Movie Reviews 26

The Matrix (1999)
While this movie was sensational because of the cutting edge computer effects when it was first released, they are now common and have even been surpassed. But the other reason that this movie was so successful was the the concept of living in a matrix computer generated reality. That aspect of the movie is still wonderful to watch as well as the relationships of the characters. Keanu Reeves may not be the most enigmatic of actors out there, but he fits in perfectly as the unsure anointed proclaimed savior of mankind, Neo, living in a world where human minds have been assimilated by computers that have taken over. The one believer in a group of rebel humans is Morpheus, played by Laurence Fishburn, who really carries the film. Morpheus leads the crew of the Nebuchadnezzar ship who first pluck Neo from the Matrix and bring him into the real world. Morpheus, along with super hacker Trinity, played by Carrie-Anne Moss, and the rest of the crew, they must evade ‘Agents’ tracking them down before they can deliver Neo to the rebel forces and eventual battle with the computers running the Matrix. The big unresolved question at the end is, is Neo really the savior Morpheus and others believe him to be? The movie is well worth your watch without the final answer.

The Matrix Reloaded (2003)
The highly anticipated sequel to The Matrix falls disappointingly into the sequel dumpster. Visually, it notches up the special effects a bit, but as far as providing an interesting story… well at least the visuals are good. Morpheus finds that there are a significant number of humans who openly question whether Neo is the long awaited savior. The crew on the Nebuchadnezzar has an traitor. While Trinity and Neo try to get their groove going. Its all glitz and battle scenes, but in the end falls short of inspiration or even an inkling of an interesting story. This sequel is really the beginning half of duo of sequels, with Matrix Revolutions really ending the story. I believe that the two were even filmed simultaneously. Unfortunately, I currently don’t own a copy of Revolutions and having been reminded how bad this installment was, I know that Revolutions was no better if not worse, so I’m really not inclined to go out and find a copy. If you feel that I am doing a disservice by reviewing only the first 2 movies and not the third, then you’re feeling pretty much like I did when I saw that third movie at the theaters, dissatisfied. So you’ve got all the information you really need anyhow.

Edward Scissorhands (1990)
Johnny Depp is as versatile an actor as you can get. But looking back on his career he really began stretching his acting chops in the titular role as the metal infused cyberman in Tim Burton’s Edward Scissorhands. This is one of those movies beyond classification, truly a world on it’s own. Edward is the incomplete creation of a mad scientist (a few scant minutes in the film with the great Vincent Price in one of his last roles) who died just as he was about to give Edward his hands. Thus, stuck with scissor as appendages, he lives as a recluse in a mansion atop a small suburban city until the day a desperate door-to-door makeup saleswoman discovers him and brings him home. As awkward a character Edward may sound, we soon find that ‘civilization’ below is even quirkier with housewives living in a sort of surreal world as their husbands go to their 9-to-5 jobs. Edward is both a pariah and marvel to the suburbanites. The surreal aspect of the film is promulgated as Edward displays his mastery of hedge sculpting which then transitions to hair stylist supreme. But Edward Scissorhands is also a love story as Edward longs for the teenage girl of his adopted household, Kim, played by Winona Ryder. Watching this movie is like stepping out of reality for a brief moment.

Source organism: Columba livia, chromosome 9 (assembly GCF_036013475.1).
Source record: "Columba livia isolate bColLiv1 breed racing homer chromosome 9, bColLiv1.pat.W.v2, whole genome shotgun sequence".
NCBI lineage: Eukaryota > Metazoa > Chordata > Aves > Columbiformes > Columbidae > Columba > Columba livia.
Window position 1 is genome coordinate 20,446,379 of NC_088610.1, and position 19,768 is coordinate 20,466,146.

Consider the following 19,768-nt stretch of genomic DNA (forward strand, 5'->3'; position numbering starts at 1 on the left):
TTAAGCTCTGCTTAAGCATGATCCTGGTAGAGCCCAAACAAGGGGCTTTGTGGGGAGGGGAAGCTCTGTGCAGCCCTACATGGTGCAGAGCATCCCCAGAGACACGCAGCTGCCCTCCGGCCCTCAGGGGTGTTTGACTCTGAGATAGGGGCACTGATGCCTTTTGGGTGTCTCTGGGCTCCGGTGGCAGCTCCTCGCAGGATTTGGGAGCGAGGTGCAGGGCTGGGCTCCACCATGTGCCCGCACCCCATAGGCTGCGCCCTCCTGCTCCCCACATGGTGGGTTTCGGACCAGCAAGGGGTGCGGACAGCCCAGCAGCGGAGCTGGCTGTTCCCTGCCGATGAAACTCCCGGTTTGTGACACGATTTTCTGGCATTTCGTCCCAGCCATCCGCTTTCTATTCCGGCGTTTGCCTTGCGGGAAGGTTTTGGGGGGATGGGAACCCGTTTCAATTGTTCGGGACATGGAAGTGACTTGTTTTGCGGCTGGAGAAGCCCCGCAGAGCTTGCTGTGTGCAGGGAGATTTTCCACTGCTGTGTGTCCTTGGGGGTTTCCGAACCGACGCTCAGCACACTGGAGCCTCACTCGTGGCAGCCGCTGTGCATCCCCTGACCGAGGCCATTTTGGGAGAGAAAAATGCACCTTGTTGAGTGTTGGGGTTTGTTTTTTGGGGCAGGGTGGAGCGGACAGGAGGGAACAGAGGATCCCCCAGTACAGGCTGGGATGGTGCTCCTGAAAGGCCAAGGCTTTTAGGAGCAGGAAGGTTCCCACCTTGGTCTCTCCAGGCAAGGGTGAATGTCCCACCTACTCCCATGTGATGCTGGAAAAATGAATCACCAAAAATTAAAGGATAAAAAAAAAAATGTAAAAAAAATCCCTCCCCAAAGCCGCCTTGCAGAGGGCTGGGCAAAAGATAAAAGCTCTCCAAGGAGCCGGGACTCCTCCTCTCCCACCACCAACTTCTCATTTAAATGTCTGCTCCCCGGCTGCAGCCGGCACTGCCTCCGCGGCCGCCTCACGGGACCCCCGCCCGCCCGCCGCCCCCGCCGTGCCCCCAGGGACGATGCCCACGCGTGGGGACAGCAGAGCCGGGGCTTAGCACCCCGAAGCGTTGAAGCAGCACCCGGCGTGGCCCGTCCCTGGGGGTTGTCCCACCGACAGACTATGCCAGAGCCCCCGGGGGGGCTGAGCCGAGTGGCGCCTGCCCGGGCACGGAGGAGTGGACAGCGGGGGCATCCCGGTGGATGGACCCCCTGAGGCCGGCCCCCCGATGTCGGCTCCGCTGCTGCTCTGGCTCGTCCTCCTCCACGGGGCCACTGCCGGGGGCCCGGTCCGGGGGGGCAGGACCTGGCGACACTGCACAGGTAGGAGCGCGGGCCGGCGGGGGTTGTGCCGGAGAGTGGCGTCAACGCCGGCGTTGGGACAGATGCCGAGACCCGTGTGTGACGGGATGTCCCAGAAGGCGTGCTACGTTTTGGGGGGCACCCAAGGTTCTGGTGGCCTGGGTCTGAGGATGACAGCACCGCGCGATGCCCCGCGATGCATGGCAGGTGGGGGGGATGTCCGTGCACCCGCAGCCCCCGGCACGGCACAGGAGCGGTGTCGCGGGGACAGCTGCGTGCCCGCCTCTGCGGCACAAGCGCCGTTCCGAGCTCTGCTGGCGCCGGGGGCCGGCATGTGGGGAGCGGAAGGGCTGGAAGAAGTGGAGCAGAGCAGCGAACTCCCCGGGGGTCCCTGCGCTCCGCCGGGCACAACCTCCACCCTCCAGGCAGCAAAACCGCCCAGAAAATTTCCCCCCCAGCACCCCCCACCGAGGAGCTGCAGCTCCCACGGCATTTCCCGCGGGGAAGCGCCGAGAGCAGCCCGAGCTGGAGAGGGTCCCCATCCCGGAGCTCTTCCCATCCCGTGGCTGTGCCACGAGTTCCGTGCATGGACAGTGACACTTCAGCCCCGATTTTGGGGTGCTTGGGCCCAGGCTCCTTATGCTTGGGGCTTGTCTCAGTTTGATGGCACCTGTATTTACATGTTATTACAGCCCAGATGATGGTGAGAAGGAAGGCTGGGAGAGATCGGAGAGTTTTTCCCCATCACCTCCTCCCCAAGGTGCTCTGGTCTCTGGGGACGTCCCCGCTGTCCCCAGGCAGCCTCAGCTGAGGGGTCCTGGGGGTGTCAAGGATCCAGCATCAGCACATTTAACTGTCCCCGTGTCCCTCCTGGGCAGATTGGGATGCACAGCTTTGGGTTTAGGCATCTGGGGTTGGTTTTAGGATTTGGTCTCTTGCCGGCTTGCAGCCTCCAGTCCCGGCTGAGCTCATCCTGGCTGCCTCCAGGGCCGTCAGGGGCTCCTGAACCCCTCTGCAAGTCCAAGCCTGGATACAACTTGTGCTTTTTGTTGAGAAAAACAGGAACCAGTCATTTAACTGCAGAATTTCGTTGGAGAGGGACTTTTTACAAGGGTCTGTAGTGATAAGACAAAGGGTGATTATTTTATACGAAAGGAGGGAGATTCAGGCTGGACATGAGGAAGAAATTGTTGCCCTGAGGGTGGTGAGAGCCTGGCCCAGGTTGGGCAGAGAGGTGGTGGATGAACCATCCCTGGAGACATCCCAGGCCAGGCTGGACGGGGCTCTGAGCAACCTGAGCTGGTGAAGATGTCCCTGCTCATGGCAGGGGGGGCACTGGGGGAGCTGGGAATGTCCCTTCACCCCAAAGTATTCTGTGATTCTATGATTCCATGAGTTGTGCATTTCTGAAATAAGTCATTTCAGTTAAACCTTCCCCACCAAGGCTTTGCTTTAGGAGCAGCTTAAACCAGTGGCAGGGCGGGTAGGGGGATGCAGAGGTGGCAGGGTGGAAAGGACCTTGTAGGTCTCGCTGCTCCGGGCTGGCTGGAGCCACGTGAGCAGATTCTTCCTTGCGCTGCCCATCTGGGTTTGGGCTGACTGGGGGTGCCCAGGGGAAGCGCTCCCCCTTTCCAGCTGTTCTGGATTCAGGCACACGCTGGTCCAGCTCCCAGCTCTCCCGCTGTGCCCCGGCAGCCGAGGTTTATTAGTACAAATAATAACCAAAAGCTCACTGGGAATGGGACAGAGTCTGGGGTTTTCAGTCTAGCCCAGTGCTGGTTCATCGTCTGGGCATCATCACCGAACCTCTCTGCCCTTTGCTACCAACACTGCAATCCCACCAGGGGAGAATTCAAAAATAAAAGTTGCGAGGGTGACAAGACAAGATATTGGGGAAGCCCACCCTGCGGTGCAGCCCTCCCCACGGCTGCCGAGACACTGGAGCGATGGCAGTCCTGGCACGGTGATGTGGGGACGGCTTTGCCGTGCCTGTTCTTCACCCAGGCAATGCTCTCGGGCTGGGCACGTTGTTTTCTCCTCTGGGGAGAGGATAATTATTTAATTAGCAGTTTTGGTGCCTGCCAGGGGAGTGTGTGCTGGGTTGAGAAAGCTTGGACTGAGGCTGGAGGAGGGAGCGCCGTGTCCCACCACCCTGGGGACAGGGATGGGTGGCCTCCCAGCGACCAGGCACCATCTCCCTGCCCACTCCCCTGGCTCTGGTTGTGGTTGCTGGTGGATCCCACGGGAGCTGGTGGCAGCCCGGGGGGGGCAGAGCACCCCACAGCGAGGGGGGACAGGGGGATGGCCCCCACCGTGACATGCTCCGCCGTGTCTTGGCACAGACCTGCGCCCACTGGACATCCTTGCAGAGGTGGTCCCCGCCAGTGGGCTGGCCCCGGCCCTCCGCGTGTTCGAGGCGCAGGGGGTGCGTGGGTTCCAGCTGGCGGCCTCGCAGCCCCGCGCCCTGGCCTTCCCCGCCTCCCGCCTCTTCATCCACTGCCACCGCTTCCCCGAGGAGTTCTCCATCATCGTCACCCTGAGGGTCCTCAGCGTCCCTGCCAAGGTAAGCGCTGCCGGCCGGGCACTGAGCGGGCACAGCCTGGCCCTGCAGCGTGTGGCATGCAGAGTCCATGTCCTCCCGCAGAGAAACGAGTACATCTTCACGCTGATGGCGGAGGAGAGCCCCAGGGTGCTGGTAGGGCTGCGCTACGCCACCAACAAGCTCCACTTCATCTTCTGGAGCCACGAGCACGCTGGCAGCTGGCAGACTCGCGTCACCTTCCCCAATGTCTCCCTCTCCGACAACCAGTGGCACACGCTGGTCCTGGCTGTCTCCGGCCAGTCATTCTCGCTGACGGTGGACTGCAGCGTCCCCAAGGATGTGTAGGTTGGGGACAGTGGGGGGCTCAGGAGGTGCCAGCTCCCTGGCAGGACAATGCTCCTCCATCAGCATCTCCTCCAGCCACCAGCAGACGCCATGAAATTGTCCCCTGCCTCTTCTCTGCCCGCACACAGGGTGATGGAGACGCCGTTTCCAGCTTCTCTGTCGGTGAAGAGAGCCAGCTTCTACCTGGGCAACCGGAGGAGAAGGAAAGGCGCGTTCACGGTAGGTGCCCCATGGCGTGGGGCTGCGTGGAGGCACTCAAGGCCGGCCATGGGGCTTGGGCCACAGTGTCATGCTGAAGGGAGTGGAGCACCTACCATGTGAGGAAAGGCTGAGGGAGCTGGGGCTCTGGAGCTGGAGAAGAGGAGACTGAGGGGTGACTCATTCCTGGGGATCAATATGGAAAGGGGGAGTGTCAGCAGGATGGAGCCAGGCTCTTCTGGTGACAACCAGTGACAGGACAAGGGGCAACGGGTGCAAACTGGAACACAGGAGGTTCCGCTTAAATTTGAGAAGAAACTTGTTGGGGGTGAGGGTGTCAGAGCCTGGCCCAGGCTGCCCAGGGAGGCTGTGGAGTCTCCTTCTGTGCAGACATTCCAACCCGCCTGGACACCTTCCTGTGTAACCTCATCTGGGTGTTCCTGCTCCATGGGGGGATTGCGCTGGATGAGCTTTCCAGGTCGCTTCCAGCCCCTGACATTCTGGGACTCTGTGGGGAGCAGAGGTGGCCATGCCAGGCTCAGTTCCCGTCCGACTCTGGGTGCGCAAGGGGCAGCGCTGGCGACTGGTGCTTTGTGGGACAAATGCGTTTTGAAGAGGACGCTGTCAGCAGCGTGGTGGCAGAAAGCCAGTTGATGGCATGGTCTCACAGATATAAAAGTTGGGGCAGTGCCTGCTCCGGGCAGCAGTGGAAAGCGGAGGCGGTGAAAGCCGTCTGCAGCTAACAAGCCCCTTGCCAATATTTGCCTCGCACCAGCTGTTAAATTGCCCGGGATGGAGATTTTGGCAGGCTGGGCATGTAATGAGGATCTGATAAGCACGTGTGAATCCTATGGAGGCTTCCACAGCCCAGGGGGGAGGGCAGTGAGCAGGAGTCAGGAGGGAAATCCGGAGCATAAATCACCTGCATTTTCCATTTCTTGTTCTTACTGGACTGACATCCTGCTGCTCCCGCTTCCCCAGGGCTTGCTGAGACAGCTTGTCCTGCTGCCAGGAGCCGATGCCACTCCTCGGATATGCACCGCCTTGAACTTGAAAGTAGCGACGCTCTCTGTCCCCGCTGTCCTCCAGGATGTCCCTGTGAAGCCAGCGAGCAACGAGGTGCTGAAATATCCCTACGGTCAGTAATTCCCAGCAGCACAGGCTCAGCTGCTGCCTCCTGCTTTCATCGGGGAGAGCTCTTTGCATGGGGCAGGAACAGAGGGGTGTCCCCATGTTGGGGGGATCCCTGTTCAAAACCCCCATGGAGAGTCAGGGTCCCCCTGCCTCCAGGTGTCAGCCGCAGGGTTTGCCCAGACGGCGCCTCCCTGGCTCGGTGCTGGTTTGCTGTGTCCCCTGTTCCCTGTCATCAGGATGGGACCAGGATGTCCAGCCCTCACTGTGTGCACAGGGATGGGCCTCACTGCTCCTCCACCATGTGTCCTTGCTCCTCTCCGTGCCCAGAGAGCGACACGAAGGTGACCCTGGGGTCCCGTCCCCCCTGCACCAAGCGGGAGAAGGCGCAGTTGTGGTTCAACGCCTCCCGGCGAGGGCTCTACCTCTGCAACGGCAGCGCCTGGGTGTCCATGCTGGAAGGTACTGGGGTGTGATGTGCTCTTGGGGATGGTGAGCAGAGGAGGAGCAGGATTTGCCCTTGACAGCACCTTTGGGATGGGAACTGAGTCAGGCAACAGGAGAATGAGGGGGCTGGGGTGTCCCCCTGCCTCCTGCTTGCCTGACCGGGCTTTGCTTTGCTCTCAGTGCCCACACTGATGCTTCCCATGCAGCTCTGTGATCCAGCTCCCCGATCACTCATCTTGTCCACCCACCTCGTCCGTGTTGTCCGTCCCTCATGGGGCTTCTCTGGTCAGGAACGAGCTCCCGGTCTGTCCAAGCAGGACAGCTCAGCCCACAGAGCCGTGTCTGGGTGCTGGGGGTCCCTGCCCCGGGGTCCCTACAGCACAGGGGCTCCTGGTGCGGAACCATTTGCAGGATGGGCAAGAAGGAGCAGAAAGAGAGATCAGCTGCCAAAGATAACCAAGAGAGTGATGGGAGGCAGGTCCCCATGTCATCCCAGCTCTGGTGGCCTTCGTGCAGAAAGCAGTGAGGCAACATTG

Charlie and the Chocolate Factory (2005)
I used to think that the 1971 movie Willy Wonka and the Chocolate Factory was as good an adaptation of the Roald Dahl story (never having read the story myself mind you). In that one, Gene Wilder was as wonky as I thought was possible. But in this new version, Johnny Depp really manages to creep the character beyond what I thought was possible. Most of the movie is remarkably similar to the original (with all the added flash that modern special effects bring), but their are quite a few differences in movie as well. I really enjoyed the addition of the added background story to Willy’s upbringing especially since the seemingly immortal Christopher Lee plays his father. Another major difference is the ending in which Charlie does not take ownership of Willy’s factory outright. I thought that I would hate this movie as a simple rethread of a classic, I ‘ve come to like it as much as the original. This is one movie falls in Tim Burton’ ‘got it right’ column. I wish I could forgive him for messing up my beloved Planet of the Apes. But that’s a simmering fire that will not be put out.

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